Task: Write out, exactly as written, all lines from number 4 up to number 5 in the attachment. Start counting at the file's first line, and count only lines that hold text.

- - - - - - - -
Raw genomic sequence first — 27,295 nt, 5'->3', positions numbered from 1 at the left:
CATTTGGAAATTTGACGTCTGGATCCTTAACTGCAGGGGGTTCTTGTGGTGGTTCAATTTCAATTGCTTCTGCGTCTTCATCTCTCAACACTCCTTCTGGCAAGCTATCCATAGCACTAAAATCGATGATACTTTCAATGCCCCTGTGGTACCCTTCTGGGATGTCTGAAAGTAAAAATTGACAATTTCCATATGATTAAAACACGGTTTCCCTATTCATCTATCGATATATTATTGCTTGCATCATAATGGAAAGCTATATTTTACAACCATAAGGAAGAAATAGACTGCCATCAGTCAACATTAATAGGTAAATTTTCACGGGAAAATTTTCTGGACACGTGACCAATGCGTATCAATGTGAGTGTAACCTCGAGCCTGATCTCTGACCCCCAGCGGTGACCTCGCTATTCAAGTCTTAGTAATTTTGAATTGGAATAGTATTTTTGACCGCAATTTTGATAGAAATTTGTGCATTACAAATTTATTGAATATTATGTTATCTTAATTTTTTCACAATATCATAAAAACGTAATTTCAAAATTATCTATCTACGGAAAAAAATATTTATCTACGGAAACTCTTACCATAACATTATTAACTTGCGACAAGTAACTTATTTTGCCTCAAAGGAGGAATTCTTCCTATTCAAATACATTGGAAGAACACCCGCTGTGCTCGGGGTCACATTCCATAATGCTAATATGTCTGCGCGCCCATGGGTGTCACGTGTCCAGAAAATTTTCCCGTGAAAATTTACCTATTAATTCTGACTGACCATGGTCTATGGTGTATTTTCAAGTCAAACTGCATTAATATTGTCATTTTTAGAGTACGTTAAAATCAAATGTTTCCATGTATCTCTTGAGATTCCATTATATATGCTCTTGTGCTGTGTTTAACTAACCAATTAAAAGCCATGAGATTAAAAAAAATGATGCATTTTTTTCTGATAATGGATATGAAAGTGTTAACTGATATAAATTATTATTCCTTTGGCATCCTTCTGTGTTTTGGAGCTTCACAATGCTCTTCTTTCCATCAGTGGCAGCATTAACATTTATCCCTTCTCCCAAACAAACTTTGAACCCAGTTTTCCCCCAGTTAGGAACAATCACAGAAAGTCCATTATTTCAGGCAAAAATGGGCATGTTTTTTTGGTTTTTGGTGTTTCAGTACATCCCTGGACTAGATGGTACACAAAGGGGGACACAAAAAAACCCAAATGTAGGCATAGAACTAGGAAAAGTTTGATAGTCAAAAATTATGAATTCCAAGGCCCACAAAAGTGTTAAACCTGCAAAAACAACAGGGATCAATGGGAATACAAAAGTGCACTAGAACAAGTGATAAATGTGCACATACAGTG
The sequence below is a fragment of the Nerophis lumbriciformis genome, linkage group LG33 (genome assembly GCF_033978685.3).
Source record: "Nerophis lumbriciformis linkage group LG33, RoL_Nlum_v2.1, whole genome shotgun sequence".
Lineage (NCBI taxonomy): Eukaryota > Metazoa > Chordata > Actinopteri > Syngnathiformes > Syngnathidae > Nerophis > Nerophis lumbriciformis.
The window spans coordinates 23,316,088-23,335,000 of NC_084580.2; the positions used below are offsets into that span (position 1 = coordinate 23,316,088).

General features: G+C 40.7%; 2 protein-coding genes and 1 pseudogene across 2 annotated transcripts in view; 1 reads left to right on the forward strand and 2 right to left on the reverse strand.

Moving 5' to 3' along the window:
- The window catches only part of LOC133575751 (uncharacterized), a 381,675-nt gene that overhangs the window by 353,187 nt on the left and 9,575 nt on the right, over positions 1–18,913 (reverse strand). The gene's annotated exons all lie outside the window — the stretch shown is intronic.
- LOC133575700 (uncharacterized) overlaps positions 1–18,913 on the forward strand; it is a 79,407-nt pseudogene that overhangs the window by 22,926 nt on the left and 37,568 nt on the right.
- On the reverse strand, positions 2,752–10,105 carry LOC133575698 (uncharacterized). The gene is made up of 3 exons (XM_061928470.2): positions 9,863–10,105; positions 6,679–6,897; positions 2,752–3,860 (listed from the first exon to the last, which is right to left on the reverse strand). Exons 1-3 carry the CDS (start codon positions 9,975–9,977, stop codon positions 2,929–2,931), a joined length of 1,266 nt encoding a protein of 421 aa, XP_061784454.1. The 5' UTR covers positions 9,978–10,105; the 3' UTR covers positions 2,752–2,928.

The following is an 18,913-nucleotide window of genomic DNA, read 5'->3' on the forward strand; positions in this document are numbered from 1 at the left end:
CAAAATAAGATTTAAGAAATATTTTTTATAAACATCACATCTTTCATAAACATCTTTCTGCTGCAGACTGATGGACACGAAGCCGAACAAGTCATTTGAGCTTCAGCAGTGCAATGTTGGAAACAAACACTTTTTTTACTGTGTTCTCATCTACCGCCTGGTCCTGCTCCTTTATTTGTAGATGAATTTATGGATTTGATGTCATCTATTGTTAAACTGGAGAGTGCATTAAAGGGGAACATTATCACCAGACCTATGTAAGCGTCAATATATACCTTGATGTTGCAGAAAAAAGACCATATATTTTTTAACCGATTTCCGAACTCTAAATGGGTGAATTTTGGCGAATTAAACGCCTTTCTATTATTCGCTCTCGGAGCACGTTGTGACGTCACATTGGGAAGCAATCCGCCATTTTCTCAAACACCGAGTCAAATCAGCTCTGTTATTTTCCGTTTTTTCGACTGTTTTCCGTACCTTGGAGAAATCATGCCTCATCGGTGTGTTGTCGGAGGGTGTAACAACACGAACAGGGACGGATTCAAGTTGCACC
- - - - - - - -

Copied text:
Source record: "Nerophis lumbriciformis linkage group LG33, RoL_Nlum_v2.1, whole genome shotgun sequence".
Lineage (NCBI taxonomy): Eukaryota > Metazoa > Chordata > Actinopteri > Syngnathiformes > Syngnathidae > Nerophis > Nerophis lumbriciformis.